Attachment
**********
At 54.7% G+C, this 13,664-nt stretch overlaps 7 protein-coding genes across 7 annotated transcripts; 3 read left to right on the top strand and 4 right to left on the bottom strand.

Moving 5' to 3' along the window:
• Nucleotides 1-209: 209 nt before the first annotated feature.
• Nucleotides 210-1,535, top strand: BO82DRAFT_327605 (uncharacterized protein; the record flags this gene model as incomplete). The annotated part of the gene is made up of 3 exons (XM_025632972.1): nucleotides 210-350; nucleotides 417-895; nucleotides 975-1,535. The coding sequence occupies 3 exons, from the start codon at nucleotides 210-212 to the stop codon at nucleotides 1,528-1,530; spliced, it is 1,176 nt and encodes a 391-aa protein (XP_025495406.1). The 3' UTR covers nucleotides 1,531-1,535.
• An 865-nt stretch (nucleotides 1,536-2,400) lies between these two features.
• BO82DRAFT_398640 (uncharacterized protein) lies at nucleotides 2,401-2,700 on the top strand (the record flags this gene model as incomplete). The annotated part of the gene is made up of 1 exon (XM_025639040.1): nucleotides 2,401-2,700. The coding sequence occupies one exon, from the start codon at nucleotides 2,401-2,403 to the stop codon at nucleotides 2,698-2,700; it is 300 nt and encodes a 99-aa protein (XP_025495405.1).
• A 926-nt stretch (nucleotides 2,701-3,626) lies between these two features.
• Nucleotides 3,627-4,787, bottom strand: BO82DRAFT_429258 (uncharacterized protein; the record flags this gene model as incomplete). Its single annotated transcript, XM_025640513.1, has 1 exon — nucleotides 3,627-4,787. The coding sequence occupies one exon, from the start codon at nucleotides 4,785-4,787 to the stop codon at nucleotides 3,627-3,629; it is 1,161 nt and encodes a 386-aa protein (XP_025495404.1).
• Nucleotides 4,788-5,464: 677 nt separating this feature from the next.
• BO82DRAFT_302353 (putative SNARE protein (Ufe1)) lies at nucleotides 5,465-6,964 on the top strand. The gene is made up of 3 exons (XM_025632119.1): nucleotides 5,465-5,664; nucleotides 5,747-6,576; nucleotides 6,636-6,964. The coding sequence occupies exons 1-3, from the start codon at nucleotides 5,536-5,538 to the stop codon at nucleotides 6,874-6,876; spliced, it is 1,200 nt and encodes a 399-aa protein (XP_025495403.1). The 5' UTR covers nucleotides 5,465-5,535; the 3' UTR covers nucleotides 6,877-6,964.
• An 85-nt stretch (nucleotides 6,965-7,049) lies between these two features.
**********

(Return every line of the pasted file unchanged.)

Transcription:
At 54.7% G+C, this 13,664-nt stretch overlaps 7 protein-coding genes across 7 annotated transcripts; 3 read left to right on the top strand and 4 right to left on the bottom strand.

Moving 5' to 3' along the window:
• Nucleotides 1-209: 209 nt before the first annotated feature.
• Nucleotides 210-1,535, top strand: BO82DRAFT_327605 (uncharacterized protein; the record flags this gene model as incomplete). The annotated part of the gene is made up of 3 exons (XM_025632972.1): nucleotides 210-350; nucleotides 417-895; nucleotides 975-1,535. The coding sequence occupies 3 exons, from the start codon at nucleotides 210-212 to the stop codon at nucleotides 1,528-1,530; spliced, it is 1,176 nt and encodes a 391-aa protein (XP_025495406.1). The 3' UTR covers nucleotides 1,531-1,535.
• An 865-nt stretch (nucleotides 1,536-2,400) lies between these two features.
• BO82DRAFT_398640 (uncharacterized protein) lies at nucleotides 2,401-2,700 on the top strand (the record flags this gene model as incomplete). The annotated part of the gene is made up of 1 exon (XM_025639040.1): nucleotides 2,401-2,700. The coding sequence occupies one exon, from the start codon at nucleotides 2,401-2,403 to the stop codon at nucleotides 2,698-2,700; it is 300 nt and encodes a 99-aa protein (XP_025495405.1).
• A 926-nt stretch (nucleotides 2,701-3,626) lies between these two features.
• Nucleotides 3,627-4,787, bottom strand: BO82DRAFT_429258 (uncharacterized protein; the record flags this gene model as incomplete). Its single annotated transcript, XM_025640513.1, has 1 exon — nucleotides 3,627-4,787. The coding sequence occupies one exon, from the start codon at nucleotides 4,785-4,787 to the stop codon at nucleotides 3,627-3,629; it is 1,161 nt and encodes a 386-aa protein (XP_025495404.1).
• Nucleotides 4,788-5,464: 677 nt separating this feature from the next.
• BO82DRAFT_302353 (putative SNARE protein (Ufe1)) lies at nucleotides 5,465-6,964 on the top strand. The gene is made up of 3 exons (XM_025632119.1): nucleotides 5,465-5,664; nucleotides 5,747-6,576; nucleotides 6,636-6,964. The coding sequence occupies exons 1-3, from the start codon at nucleotides 5,536-5,538 to the stop codon at nucleotides 6,874-6,876; spliced, it is 1,200 nt and encodes a 399-aa protein (XP_025495403.1). The 5' UTR covers nucleotides 5,465-5,535; the 3' UTR covers nucleotides 6,877-6,964.
• An 85-nt stretch (nucleotides 6,965-7,049) lies between these two features.